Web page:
The Drums of War

The history of civilization was long taught in schools as the history of its wars – battles and dates. Humans are unique this way: male animals fight amongst themselves for access to females but leave each other exhausted and maybe wounded but not dead. What cultural or biological function does war among humans actually have?

In his classic dystopian novel, 1984, Orwell described a nation committed to endless war, the situation the US finds itself in today. In the book, the purpose of these wars is to control the population with patriotic rallies and surveillance, to cover up failings of the leadership and to get rid of excess industrial production. Some would also point to the powerful side-effects of technology first developed for the military that contribute to the head-long plunge into an Orwellian future such as the Internet.

Our defense industry today is perfectly suited for the third task Orwell lists: after all, it makes things that destroy themselves. This industry is so dominated by a small number of giant companies that they can dictate costs and prices to the Pentagon, knowing the military budget will bloat to oblige them. This military-industrial complex lives outside the market-based capitalist system; the current move to merge Raytheon and United Technologies will be one more step in concentration of this oligopoly, one that does not brook competition. We can’t say that Eisenhower didn’t warn us.

But the human price of war is very, very high. So how does a modern nation-state structure its sociology to enable it to endure wars? For one point of view, the French feminist author Virginie Despentes puts it this way: with the citizens’ army, men have a “deal” – be willing to fight the nation’s wars in exchange for a position of prestige in society. With this setup, the position of women is made subordinate to that of men.

However, this compact is being eroded today: the US has a professional army, as do France, England, Germany et al. Moreover, the professional American army recruits women to bolster the level of IQ in the military which is so important for today’s technology based warfare! The erosion (in the US since the Vietnam draft) of the citizens’ army as a source of power for men in society could be a factor in the rise of feminist activism.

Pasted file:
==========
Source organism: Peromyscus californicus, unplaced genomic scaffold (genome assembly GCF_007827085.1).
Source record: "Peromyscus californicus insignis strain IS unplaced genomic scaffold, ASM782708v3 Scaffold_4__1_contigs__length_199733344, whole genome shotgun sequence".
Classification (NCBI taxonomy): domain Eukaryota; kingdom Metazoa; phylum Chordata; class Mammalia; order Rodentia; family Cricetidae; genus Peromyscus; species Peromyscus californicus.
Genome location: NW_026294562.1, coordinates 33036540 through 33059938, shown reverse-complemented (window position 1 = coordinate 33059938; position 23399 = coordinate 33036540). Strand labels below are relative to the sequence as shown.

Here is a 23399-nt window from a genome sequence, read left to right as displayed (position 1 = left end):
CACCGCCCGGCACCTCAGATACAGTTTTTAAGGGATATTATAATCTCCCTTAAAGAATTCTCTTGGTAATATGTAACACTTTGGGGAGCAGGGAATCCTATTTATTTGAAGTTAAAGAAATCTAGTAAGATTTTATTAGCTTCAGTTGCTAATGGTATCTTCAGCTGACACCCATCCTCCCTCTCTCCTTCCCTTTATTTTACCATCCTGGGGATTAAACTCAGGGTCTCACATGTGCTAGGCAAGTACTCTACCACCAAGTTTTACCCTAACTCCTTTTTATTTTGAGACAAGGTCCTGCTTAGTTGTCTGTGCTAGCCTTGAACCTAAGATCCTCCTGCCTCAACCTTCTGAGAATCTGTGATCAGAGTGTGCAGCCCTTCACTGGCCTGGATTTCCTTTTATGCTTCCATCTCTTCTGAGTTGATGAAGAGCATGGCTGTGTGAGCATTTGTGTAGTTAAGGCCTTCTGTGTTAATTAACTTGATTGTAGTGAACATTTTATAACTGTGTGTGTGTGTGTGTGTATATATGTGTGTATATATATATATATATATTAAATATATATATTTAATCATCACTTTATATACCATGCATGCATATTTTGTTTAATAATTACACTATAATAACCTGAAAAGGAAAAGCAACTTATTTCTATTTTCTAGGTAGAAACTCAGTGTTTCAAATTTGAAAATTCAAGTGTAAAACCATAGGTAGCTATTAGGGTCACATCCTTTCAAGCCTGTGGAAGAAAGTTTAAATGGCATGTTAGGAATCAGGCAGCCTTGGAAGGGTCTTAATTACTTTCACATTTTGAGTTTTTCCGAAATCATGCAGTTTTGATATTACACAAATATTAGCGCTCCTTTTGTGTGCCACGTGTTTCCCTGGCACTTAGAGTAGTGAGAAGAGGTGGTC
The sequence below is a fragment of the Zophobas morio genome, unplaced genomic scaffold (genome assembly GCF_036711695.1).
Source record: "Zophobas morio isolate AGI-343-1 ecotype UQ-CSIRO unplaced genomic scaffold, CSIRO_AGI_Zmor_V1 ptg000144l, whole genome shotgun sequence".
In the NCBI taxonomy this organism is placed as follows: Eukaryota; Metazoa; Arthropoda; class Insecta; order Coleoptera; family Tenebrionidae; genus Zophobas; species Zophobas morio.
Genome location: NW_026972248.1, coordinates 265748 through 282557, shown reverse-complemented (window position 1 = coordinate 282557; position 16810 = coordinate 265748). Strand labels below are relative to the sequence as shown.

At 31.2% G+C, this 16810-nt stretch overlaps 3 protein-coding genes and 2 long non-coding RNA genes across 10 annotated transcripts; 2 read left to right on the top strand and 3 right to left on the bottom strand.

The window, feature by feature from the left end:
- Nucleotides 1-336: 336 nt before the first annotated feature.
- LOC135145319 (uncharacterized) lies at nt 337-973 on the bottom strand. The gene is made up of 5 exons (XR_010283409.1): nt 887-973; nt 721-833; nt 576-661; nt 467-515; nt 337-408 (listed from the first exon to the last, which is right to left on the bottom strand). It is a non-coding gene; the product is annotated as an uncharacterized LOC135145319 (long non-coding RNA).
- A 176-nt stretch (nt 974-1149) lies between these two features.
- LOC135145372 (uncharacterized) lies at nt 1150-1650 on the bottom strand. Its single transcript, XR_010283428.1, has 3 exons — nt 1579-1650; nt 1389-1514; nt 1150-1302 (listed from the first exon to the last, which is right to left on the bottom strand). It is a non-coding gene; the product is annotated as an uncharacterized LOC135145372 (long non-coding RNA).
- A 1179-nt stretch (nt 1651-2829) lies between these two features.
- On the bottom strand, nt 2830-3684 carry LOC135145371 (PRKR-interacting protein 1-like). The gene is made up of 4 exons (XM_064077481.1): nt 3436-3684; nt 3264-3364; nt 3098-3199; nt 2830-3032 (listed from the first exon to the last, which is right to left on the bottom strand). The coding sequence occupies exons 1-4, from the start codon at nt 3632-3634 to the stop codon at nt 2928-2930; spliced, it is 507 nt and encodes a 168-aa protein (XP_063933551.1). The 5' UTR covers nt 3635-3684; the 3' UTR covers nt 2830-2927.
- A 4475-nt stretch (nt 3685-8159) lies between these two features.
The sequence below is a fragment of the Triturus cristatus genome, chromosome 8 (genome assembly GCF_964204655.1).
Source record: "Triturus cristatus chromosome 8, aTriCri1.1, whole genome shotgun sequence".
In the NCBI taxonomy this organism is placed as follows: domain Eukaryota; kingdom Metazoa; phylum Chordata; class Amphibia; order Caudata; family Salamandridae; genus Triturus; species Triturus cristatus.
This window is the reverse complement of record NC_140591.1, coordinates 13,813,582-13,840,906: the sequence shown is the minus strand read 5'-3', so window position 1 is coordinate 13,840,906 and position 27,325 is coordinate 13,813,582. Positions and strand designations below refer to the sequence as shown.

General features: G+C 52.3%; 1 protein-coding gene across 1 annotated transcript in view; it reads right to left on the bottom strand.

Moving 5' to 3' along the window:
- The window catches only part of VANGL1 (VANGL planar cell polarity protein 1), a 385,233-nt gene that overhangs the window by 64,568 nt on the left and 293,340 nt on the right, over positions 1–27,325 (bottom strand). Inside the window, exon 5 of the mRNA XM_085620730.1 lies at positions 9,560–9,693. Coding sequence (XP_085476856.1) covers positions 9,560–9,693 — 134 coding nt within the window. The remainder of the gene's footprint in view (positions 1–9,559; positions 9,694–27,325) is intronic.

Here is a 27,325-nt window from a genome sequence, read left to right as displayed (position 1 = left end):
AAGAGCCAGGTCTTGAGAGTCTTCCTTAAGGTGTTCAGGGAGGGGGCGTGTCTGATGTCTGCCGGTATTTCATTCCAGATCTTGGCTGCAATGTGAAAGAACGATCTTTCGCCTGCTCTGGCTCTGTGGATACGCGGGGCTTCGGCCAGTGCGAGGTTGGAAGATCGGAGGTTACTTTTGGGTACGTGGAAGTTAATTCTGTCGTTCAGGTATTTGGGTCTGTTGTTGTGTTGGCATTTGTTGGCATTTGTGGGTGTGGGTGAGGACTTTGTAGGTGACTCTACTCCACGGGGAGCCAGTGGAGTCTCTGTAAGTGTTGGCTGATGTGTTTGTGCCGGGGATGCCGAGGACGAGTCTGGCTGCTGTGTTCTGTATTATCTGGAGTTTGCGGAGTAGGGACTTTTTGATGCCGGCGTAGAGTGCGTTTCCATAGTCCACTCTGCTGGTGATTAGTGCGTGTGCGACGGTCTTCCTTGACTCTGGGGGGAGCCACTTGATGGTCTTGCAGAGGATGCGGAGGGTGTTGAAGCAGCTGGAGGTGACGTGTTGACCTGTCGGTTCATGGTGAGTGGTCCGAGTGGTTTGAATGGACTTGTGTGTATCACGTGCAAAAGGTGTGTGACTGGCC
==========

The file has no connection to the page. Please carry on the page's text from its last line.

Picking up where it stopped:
The irony is that while endless wars continue, the world is actually less violent today than it has been for a long time now. According to Prof. Steven Pinker, author of The Better Angels of Our Nature, the rate of death in war has fallen by a factor of 100 over a span of 25 years. The wars of today just do not require the great conscript armies of the world wars such as the massive force of over 34 million men and women that the Soviet Union put together in WWII while suffering casualties estimated to be as high as 11 million. But at least no one has yet called for a return to major wars in order to “right things” for men in Western societies.

For its part, the US has been at war constantly since the invasion of Afghanistan in 2001 and, indeed since December 1941 but for some gaps – very few when you include covert operations such as support for Saddam Hussein during the decade-long Iran-Iraq War of the 1980s and the not-so-covert downing of an Iranian civil airliner with 288 people on board by the USS Vincennes in 1988; for more in the Reagan era, add the Iran-Contra scandal where the US backed counter-revolutionaries attempting to overthrow the democratically elected government in Nicaragua (carried out in flagrant violation of US law but, have no fear, all convicted perpetrators were pardoned by G.H.W. Bush). However, the armed forces are no longer a citizen’s army but rather a professional force in the service of the US President, Congress having given up its right alone to declare war (same for tariffs). This arrangement distances the wealthy and members of the government from war itself and insulates them and most of the population from war’s human consequences.